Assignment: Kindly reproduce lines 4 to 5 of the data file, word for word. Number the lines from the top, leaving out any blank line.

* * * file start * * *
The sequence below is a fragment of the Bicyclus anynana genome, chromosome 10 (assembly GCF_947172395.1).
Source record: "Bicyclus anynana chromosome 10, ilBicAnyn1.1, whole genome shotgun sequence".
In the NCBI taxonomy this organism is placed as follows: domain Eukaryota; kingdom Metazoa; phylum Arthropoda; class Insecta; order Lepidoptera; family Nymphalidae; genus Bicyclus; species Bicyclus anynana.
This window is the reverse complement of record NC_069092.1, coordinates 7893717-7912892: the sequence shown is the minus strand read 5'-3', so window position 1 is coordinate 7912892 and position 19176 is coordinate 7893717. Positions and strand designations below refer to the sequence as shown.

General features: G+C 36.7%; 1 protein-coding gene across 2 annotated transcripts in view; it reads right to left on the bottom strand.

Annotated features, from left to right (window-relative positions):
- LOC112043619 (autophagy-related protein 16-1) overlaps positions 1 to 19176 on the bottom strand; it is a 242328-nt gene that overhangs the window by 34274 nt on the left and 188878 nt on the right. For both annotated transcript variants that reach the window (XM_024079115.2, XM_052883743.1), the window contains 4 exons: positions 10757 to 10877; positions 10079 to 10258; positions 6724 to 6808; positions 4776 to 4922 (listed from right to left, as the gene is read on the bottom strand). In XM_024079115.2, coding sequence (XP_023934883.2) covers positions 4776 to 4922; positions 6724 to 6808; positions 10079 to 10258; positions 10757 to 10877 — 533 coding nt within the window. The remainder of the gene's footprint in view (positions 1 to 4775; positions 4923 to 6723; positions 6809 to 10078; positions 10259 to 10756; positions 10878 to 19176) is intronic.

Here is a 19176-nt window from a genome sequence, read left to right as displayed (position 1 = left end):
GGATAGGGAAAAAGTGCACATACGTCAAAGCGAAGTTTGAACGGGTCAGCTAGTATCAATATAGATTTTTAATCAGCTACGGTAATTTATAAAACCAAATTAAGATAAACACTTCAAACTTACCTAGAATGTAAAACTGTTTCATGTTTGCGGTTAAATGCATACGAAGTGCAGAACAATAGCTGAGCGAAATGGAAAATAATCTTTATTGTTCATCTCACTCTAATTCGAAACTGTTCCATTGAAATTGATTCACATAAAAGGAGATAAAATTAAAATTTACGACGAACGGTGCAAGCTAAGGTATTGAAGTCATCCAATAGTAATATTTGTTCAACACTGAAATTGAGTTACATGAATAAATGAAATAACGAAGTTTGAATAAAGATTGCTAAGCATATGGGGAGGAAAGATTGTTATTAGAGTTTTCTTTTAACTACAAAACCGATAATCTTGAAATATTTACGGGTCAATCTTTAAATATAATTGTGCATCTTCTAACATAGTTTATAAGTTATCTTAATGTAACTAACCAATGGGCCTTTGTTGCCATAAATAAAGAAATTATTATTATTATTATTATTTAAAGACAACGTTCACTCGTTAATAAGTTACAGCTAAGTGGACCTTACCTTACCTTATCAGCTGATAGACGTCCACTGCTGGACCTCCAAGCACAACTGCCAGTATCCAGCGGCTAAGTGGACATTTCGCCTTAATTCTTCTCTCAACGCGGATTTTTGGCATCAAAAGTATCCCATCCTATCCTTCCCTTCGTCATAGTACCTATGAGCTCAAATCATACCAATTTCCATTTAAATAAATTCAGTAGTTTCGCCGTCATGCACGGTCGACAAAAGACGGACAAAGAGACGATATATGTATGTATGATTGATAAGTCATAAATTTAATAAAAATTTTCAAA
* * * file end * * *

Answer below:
This window is the reverse complement of record NC_069092.1, coordinates 7893717-7912892: the sequence shown is the minus strand read 5'-3', so window position 1 is coordinate 7912892 and position 19176 is coordinate 7893717. Positions and strand designations below refer to the sequence as shown.

General features: G+C 36.7%; 1 protein-coding gene across 2 annotated transcripts in view; it reads right to left on the bottom strand.